The Collected Poems of Wilfred Owen by Wilfred OwenReposted November 4th, 2018 - in memory of November 4th, 1918, the poets last battle!
I have been circling around World War I for a while now, reading novels that were published around 1915, such as The Voyage Out or Of Human Bondage, and poetry that referred back to that breaking point in history, for example Duffys Last Post.
As Dulce Et Decorum Est is one of my all time favourite poems (if you can say that about something as sad and scary as those lines), I have been meaning to dig deeper into Owens reflections for a long time.
I find it hard to describe my feelings towards this collection, as there are so many strands that join together to weave the pattern of this reading experience. There is the brilliant young poet, writing beautiful verse, and the witness of the literal break down of a whole value system, and the truthful chronicler of historical events, and the sad prophet, and the voice of millions of soldiers fighting a war that did not really regard them.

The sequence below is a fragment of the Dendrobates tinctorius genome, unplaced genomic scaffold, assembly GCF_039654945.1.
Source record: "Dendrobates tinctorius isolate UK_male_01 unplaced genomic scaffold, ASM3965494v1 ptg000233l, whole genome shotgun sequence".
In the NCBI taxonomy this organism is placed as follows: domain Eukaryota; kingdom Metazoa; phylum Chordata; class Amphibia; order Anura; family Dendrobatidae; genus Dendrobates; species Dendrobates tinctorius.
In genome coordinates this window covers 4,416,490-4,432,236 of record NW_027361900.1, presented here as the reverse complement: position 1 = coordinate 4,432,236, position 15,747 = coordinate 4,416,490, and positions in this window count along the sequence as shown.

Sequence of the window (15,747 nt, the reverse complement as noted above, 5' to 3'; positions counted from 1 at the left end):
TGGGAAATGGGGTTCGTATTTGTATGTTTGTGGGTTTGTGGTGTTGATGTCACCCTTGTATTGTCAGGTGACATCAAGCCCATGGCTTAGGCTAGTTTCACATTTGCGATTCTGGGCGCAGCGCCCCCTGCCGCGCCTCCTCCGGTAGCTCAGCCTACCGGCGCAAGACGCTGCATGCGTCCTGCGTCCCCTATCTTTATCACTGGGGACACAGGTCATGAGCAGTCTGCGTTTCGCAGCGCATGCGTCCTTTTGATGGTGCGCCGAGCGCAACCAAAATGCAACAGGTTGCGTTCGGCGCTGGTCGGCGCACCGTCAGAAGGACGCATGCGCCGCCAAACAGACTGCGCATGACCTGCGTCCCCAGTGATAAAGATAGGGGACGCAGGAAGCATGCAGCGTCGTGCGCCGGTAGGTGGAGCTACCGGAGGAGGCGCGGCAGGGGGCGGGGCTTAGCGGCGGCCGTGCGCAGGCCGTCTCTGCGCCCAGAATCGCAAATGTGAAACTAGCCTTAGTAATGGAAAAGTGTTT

There is modernity in art breaking through the lines of the trenches, beauty for beautys sake dying with the idealism that could not be kept in the face of bitter reality...
I keep thinking of Rudyard Kiplings world, an intact ethical system with the honour of the British Empire as a guiding star, and how this world was brutally destroyed when he pressured the system to let his myopic son Jack enrol in the war, only to lose him forever shortly afterwards. I wonder if it was worse for Kipling not to know exactly what happened, so that he had to keep asking, full of sorrow, after 1915, about news of his boy Jack:
“Have you news of my boy Jack? ”
Not this tide.
“When d’you think that he’ll come back?”
Not with this wind blowing, and this tide.
Would it have been easier for the devastated father if he had received all the harsh details Owen describes in his poems? The hard, sad, tormenting details of trench warfare and its effects, speaking of the countless young men lost...